Camaro Dragon Hacker Group

Recently, the cybersecurity experts at Checkpoint identified that the Chinese state-sponsored group “Camaro Dragon” employs a custom “Horse Shell” malware embedded in TP-Link routers’ firmware to target European foreign affairs organizations, leveraging residential networks for their attacks.

The attack targets regular residential and home networks, indicating that infecting a home router does not imply the homeowner was a specific target, but rather a pipe for the attackers’ objectives.

The malware grants threat actors complete device control, enabling them to execute commands, transfer files, and utilize it as a SOCKS proxy for communication relay.

Infection chain

Check Point Research discovered the Horse Shell TP-Link firmware implant in January 2023, revealing its connection to the Chinese “Mustang Panda” hacking group.

Despite significant overlaps, Check Point Research identifies the activity cluster separately as “Camaro Dragon,” even though it shares traits with the “Mustang Panda” hacking group.

The attribution of the “Camaro Dragon” hacking group was determined by analyzing server IP addresses, hard-coded HTTP headers, typos in the binary code, and similarities between the trojan and the APT31 “Pakdoor” router implant.

The method used by the attackers to infect the router devices with their malicious implant remains unclear, but it is speculated that they exploited known vulnerabilities or targeted devices with default or weak passwords.

The attackers aim to establish a chain of nodes between main infections and real C&C, which could entail the installation of the implant on devices without any specific target.

Malicious Implant

Check Point discovered two trojanized firmware images for TP-Link routers during their investigation, revealing that once an attacker obtains admin access to the management interface, they get the ability to update the device easily with a custom malicious firmware image remotely with several illicit modifications.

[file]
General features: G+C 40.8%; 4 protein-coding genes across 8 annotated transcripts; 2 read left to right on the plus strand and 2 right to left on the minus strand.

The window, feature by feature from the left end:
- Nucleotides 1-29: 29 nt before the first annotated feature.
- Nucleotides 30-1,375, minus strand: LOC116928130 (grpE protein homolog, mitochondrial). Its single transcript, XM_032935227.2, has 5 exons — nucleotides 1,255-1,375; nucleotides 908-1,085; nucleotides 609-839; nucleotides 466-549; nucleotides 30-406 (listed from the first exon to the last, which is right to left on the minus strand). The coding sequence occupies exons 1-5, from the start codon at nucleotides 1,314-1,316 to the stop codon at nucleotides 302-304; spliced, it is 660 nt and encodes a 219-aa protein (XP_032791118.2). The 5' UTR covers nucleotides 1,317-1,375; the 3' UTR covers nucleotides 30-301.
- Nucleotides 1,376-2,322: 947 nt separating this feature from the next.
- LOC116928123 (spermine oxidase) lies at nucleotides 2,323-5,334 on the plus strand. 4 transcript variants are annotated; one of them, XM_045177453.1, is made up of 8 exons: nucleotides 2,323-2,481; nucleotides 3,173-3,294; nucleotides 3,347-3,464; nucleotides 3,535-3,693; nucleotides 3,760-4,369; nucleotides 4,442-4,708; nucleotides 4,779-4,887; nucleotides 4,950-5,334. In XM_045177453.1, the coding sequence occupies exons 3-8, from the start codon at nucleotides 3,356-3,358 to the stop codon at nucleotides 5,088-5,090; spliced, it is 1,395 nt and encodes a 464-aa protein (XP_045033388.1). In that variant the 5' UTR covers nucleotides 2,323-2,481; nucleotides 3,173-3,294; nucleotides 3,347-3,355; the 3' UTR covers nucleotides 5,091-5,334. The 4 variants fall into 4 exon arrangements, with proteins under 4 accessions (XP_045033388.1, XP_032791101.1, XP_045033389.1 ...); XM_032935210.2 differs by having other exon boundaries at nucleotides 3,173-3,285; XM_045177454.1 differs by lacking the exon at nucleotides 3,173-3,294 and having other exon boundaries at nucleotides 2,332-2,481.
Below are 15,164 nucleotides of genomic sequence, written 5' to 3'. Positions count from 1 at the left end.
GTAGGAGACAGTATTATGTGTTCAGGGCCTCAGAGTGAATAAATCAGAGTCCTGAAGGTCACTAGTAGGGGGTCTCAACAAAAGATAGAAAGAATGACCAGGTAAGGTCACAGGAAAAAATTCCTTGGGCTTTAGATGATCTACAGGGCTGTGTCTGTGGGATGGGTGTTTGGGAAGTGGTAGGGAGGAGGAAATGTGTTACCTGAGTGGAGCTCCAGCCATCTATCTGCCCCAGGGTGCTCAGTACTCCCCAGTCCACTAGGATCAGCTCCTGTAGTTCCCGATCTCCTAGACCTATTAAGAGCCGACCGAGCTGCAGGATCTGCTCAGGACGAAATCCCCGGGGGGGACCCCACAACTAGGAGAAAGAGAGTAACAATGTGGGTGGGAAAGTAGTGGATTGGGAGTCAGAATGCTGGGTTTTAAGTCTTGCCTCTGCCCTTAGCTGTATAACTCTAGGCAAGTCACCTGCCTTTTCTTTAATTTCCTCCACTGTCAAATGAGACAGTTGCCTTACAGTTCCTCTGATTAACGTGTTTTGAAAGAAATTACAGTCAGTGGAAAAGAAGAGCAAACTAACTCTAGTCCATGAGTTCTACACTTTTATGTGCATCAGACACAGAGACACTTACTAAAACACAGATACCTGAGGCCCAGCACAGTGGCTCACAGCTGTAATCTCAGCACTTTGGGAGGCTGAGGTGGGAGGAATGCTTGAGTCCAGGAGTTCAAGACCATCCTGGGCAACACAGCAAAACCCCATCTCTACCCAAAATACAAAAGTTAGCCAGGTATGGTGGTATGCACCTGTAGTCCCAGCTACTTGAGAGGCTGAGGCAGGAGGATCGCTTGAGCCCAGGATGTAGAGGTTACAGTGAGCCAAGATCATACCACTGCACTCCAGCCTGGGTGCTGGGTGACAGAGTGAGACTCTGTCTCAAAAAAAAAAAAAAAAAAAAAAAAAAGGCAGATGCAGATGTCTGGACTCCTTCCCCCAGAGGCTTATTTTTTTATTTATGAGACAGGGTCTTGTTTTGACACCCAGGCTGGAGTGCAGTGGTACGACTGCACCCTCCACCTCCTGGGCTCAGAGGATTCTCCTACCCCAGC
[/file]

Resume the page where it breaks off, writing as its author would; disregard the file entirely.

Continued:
The malicious TP-Link firmware was found to have a custom SquashFS filesystem containing additional malicious files, while its kernel and uBoot sections were identical to the legitimate version.

The entire implant is named after its internal component called Horse Shell and offers the attacker three main functionalities. Here below we have mentioned those three functionalities:-

  • Remote shell
  • File transfer
  • Tunneling

The modified firmware restricts the device owner from updating the router’s firmware through the management web panel, thereby ensuring the infection remains persistent.

Upon initialization, the Horse Shell backdoor implant directs the operating system to run as a daemon in the background and ignore termination commands such as:-


Upon connecting to the C2 server, the backdoor will then send the victim’s specific machine profile to the C2 server including the following details:-

  • User name
  • OS version
  • Time
  • Device information
  • IP address
  • MAC address
  • Supported implant features

Although there are notable malware such as Mirai and Linux-based botnets, router implants are not widely prevalent or highly active in the cybersecurity landscape.

The backdoor implant effectively incorporates various open-source libraries, including Telnet for the remote shell, libev for event handling, and TOR’s smart list for list containers, with HTTP headers sourced from open-source repositories.


Moreover, to enhance security, it is recommended that users follow these key things:-

  • Update their router’s firmware.
  • Strengthen the admin password.
  • Make sure to disable remote access to the admin panel.
  • Make sure to allow access only within the local network.

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Gurubaran is a co-founder of Cyber Security News and GBHackers On Security. He has 10+ years of experience as a Security Consultant, Editor, and Analyst in cybersecurity, technology, and communications.